Louise Aston, Business in the Community Wellbeing Director, comments on the announcement this morning that the Government is pledging to help schools and business in England deal with the ' hidden injustice' of mental illness.
“Mental health is one of the major health challenges facing Britain today and we welcome the Prime Minister's announcement that the government is committing to improving mental health support and care.
“It is positive that the role of employers is acknowledged. Employers have a duty of care to their employees to respond to mental ill health just as they would to a physical illness. It is critical that all employers recognise that everyone has mental health and physical health, and that we all move along a continuum between good and poor mental health throughout our lives.
"The Prime Minister cites the issue of employees forced out of work due to mental health - this is just one of the many symptoms of how deeply entrenched the stigma of mental health remains in UK business.
“In the UK today, thousands of people with poor mental health are suffering in silence, unable to share their condition or illness with colleagues or managers at work. When they do reach out for support, many are met with an inadequate response. Our Mental Health at Work report found that 9% of employees who experienced symptoms of poor mental health experienced disciplinary action, up to and including dismissal. It also found that only 11% discussed a recent mental health problem with their line manager, and half of employees would not discuss mental health with their line manager.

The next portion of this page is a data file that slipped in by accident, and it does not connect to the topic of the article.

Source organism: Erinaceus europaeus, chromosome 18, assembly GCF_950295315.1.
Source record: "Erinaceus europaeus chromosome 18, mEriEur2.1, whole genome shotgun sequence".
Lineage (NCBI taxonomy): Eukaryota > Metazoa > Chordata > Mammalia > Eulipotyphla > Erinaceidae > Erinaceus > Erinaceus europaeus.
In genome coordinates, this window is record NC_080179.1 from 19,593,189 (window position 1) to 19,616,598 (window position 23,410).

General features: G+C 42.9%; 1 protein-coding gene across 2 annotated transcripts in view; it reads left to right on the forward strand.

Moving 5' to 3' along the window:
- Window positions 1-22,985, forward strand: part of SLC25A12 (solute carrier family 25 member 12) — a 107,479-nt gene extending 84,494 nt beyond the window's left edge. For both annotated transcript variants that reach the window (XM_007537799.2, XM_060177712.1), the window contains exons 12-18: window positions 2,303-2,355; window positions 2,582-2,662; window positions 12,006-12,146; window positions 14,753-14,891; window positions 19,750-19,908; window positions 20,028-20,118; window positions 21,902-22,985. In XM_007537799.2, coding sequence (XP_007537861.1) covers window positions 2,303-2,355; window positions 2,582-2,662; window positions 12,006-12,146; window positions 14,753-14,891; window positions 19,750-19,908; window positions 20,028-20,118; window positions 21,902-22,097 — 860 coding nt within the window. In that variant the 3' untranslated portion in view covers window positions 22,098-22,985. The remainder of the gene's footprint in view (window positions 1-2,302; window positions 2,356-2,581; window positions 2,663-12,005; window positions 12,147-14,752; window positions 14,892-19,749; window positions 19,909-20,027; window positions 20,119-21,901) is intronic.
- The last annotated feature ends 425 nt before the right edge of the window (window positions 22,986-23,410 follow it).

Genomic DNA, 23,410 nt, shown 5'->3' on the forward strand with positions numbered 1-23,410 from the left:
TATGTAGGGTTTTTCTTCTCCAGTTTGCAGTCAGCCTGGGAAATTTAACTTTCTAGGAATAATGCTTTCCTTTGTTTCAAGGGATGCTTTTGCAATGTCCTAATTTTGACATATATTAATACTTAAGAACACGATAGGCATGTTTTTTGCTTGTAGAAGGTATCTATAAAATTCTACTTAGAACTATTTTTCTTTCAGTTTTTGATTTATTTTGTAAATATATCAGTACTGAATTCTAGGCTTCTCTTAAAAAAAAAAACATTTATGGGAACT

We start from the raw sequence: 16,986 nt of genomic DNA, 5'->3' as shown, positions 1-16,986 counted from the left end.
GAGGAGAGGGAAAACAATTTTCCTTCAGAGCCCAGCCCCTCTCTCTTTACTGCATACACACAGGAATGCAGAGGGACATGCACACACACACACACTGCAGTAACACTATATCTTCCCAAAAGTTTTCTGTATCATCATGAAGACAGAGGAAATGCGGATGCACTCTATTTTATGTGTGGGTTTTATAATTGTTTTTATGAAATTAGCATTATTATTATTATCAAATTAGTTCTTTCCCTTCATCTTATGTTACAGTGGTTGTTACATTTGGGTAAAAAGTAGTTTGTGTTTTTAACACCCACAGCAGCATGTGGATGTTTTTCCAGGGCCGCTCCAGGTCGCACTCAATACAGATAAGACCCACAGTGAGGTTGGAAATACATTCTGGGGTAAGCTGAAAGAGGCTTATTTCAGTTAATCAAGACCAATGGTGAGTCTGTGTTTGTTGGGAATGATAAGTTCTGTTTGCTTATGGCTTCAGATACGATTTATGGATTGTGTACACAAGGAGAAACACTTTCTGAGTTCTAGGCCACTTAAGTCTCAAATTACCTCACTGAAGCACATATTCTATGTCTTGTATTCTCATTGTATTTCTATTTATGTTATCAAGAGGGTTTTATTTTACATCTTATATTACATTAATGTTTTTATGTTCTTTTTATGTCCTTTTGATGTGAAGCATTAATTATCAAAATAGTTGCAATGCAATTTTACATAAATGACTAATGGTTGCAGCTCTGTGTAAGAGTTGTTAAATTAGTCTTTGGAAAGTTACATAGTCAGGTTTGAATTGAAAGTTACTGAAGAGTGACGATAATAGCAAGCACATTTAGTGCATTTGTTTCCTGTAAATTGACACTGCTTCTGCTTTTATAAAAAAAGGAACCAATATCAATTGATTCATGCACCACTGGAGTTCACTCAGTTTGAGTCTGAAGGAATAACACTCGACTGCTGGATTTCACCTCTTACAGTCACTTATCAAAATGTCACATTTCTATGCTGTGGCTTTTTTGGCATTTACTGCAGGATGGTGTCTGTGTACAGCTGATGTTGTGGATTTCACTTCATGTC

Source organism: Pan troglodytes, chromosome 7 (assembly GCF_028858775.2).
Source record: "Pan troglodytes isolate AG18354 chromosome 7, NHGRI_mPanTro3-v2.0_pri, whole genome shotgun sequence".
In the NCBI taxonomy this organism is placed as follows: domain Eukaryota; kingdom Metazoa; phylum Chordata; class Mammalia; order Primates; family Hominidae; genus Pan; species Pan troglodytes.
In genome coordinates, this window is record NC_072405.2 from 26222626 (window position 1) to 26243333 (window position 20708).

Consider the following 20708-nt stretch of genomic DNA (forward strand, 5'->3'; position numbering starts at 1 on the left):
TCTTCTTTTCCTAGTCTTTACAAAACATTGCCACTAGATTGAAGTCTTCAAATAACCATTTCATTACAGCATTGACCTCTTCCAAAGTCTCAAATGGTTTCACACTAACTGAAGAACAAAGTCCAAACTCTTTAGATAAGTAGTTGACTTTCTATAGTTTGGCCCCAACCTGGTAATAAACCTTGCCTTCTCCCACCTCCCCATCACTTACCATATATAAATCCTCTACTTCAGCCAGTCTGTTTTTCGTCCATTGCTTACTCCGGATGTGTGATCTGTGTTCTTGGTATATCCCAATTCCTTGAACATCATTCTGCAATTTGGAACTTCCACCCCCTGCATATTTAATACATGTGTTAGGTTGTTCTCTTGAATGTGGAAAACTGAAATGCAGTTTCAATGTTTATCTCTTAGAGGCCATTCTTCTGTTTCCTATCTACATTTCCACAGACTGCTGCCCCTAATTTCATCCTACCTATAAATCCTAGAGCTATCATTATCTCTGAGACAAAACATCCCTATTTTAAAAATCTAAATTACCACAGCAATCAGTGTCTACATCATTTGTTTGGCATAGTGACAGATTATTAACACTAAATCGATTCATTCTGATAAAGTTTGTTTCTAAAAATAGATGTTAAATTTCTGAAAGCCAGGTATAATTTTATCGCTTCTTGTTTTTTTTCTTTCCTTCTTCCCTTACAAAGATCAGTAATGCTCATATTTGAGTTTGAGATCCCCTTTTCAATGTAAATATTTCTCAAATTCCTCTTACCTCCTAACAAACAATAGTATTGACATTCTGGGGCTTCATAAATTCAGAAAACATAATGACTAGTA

“The toll of mental health on individuals significantly impacts on businesses, costing UK employers £26 billion per year. However, a preventative approach to wellbeing could save employers around £250 million per year.
“We urge employers to take three actions:Talk: break the culture of silence that surrounds mental health by taking the Time to Change Employer’s Pledge; Train: invest in basic mental health literacy for all employees and first aid training in mental health to support line manager capability; and Take action: ask their employees about their experience of mental health at work in order to understand the reality of how the organisation approaches and responds to mental health.
“I hope that this announcement will lead to more employers recognising the relevance of this issue and taking action to normalise conversations around mental health. The evidence is clear: employers will reap the benefits of reduced staff sickness absence and ultimately a healthier, happier and more productive workforce.”
Business in the Community is currently working on two toolkits for employers on Suicide Prevention and Suicide Postvention (guidance on how to respond to suicide in the workplace) in partnership with Public Health England and The Samaritans. The toolkits will be available by early May.